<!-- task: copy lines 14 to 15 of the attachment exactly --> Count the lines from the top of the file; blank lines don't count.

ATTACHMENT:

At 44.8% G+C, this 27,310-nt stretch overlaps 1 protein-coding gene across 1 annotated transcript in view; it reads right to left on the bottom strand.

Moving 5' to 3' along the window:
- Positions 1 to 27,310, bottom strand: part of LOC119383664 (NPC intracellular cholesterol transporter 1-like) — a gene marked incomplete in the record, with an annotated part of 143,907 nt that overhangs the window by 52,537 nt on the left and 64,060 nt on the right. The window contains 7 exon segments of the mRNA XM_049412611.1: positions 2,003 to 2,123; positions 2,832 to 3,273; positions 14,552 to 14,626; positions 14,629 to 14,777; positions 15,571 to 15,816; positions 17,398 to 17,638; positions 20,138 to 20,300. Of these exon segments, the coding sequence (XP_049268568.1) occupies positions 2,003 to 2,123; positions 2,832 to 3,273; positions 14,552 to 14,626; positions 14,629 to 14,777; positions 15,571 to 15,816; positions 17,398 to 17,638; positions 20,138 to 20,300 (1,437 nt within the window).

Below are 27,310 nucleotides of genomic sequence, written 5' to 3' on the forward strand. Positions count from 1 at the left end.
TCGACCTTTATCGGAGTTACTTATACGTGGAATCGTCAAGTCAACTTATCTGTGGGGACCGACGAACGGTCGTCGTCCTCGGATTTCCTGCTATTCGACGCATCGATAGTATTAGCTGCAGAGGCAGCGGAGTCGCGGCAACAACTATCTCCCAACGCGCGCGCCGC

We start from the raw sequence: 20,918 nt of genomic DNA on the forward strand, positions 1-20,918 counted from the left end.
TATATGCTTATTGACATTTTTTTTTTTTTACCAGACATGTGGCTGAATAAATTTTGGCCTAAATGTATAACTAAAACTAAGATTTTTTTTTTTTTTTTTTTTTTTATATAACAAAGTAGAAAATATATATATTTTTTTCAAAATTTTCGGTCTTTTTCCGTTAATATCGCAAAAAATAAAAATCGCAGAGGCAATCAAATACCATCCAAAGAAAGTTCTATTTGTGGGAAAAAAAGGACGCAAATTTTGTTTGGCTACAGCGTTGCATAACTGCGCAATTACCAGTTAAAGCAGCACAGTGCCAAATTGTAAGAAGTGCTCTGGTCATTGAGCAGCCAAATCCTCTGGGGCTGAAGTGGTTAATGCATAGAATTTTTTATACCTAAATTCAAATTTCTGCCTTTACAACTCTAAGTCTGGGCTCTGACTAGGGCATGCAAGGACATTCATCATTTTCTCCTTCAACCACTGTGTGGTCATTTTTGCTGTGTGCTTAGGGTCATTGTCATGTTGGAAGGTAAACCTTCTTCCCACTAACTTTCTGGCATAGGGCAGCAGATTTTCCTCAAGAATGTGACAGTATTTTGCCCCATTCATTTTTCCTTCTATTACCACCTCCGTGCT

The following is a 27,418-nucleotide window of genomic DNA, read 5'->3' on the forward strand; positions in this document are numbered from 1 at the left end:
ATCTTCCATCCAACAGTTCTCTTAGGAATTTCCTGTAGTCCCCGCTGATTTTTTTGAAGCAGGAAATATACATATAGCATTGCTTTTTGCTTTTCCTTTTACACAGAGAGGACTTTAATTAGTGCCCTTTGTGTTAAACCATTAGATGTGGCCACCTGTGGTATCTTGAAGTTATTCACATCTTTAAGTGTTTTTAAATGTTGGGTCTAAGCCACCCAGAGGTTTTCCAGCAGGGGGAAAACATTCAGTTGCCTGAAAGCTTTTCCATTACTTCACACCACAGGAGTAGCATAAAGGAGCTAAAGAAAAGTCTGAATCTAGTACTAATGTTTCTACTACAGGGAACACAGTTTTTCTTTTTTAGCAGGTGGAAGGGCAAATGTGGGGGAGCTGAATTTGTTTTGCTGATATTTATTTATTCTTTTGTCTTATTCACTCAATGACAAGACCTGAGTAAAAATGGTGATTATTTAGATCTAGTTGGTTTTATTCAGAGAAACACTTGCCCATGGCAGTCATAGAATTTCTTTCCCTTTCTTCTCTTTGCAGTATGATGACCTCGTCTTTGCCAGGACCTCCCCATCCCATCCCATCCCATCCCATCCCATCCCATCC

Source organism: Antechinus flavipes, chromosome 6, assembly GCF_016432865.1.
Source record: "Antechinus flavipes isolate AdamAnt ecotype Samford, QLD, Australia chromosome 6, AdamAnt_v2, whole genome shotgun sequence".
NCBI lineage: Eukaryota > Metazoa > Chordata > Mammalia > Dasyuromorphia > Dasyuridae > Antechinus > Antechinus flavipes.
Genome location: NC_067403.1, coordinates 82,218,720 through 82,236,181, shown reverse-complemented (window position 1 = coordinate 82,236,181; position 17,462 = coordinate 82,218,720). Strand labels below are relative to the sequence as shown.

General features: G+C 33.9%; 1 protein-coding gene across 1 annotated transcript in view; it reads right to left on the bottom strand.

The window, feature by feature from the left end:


General features: G+C 33.9%; 1 protein-coding gene across 1 annotated transcript in view; it reads right to left on the bottom strand.

The window, feature by feature from the left end: